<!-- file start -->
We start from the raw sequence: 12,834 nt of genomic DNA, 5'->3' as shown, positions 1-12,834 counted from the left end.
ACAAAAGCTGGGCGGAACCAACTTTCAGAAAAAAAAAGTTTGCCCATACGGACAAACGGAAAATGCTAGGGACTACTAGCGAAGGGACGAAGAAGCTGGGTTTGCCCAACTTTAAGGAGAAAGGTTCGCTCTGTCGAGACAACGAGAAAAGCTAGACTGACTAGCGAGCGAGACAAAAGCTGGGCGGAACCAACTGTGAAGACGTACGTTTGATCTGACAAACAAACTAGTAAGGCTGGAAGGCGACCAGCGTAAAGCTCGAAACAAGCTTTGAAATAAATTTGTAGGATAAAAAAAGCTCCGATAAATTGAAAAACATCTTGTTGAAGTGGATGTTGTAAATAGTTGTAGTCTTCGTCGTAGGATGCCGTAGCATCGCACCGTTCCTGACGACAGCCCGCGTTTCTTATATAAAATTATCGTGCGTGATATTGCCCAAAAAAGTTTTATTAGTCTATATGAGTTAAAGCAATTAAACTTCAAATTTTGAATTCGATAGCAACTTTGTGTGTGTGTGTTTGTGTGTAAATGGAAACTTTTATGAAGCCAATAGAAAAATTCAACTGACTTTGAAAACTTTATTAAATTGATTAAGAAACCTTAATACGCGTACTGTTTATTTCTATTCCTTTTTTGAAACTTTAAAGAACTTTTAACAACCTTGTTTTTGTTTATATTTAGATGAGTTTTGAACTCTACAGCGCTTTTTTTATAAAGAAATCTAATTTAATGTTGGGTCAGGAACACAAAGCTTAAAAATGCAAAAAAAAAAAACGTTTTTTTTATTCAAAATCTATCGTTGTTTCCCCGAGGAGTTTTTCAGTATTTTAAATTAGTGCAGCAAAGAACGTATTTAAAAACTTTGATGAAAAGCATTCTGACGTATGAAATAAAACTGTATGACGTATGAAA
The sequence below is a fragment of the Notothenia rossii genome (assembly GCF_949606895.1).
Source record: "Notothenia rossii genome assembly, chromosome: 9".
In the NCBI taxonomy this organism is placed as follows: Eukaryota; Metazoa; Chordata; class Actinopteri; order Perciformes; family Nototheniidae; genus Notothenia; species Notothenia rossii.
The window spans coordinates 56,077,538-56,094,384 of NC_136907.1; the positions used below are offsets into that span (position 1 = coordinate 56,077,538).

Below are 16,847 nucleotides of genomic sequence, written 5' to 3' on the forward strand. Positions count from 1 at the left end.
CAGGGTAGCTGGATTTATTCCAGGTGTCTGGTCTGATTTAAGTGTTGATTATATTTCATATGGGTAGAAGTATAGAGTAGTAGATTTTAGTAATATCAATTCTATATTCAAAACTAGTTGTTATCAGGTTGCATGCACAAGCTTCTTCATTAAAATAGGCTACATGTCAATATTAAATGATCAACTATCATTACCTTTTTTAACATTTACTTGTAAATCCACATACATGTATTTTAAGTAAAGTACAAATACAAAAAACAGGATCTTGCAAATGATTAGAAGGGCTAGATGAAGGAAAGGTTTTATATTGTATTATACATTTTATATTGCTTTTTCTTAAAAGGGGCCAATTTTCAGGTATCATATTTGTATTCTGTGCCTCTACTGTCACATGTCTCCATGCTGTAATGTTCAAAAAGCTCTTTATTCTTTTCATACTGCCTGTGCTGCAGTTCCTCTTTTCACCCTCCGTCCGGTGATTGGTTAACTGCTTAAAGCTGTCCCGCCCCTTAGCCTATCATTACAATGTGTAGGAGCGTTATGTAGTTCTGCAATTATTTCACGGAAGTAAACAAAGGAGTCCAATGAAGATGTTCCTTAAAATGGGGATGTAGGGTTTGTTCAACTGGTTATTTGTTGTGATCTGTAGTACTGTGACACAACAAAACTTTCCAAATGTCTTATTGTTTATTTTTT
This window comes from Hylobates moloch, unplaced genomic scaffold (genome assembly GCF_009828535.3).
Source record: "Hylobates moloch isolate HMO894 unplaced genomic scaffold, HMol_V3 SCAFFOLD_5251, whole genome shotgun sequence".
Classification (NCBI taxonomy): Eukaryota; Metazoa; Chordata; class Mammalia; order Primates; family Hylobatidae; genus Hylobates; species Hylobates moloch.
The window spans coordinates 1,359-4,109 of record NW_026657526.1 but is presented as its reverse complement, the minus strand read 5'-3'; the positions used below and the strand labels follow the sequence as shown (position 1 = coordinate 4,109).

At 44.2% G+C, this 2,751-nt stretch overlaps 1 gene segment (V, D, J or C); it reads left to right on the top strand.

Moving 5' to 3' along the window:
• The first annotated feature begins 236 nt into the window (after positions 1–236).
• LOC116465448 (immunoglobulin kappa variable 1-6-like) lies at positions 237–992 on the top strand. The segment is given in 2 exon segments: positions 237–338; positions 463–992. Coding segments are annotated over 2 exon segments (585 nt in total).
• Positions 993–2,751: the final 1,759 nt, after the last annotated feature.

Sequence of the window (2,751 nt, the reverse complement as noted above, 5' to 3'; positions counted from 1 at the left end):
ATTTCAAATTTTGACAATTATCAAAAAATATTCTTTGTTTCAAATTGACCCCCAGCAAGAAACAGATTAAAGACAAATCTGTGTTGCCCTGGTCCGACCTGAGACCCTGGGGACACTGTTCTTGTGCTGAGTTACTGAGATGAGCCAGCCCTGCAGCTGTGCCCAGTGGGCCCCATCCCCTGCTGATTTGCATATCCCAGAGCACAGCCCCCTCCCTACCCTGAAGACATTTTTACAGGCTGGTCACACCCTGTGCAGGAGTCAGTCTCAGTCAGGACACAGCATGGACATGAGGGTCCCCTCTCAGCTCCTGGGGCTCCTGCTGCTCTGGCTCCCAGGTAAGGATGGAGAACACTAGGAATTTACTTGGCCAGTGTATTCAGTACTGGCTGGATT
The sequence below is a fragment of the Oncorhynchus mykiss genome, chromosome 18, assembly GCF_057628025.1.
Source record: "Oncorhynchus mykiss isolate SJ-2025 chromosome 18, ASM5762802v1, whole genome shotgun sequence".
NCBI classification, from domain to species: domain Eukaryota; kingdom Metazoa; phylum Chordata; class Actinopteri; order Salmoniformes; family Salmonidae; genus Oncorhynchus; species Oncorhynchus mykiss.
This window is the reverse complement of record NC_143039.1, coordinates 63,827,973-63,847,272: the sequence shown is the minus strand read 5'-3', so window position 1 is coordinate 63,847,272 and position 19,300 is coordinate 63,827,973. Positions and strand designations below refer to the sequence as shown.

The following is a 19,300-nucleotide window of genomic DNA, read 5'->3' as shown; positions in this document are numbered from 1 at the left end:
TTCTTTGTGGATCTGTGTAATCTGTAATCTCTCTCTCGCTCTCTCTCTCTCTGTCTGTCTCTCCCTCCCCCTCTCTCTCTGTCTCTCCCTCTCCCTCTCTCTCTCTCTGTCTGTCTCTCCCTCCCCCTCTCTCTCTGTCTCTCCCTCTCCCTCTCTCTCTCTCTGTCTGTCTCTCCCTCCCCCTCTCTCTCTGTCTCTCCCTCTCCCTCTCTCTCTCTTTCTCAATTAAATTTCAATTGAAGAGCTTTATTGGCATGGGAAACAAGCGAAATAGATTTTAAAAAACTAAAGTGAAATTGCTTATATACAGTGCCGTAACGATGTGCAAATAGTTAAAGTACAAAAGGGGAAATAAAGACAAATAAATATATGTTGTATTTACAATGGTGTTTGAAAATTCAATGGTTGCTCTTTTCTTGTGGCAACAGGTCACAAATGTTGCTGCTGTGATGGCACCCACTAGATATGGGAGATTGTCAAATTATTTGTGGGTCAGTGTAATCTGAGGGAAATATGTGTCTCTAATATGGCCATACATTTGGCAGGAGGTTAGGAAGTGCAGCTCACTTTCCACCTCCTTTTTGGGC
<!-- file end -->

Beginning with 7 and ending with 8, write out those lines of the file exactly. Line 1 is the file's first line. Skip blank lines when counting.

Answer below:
Below are 16,847 nucleotides of genomic sequence, written 5' to 3' on the forward strand. Positions count from 1 at the left end.
CAGGGTAGCTGGATTTATTCCAGGTGTCTGGTCTGATTTAAGTGTTGATTATATTTCATATGGGTAGAAGTATAGAGTAGTAGATTTTAGTAATATCAATTCTATATTCAAAACTAGTTGTTATCAGGTTGCATGCACAAGCTTCTTCATTAAAATAGGCTACATGTCAATATTAAATGATCAACTATCATTACCTTTTTTAACATTTACTTGTAAATCCACATACATGTATTTTAAGTAAAGTACAAATACAAAAAACAGGATCTTGCAAATGATTAGAAGGGCTAGATGAAGGAAAGGTTTTATATTGTATTATACATTTTATATTGCTTTTTCTTAAAAGGGGCCAATTTTCAGGTATCATATTTGTATTCTGTGCCTCTACTGTCACATGTCTCCATGCTGTAATGTTCAAAAAGCTCTTTATTCTTTTCATACTGCCTGTGCTGCAGTTCCTCTTTTCACCCTCCGTCCGGTGATTGGTTAACTGCTTAAAGCTGTCCCGCCCCTTAGCCTATCATTACAATGTGTAGGAGCGTTATGTAGTTCTGCAATTATTTCACGGAAGTAAACAAAGGAGTCCAATGAAGATGTTCCTTAAAATGGGGATGTAGGGTTTGTTCAACTGGTTATTTGTTGTGATCTGTAGTACTGTGACACAACAAAACTTTCCAAATGTCTTATTGTTTATTTTTT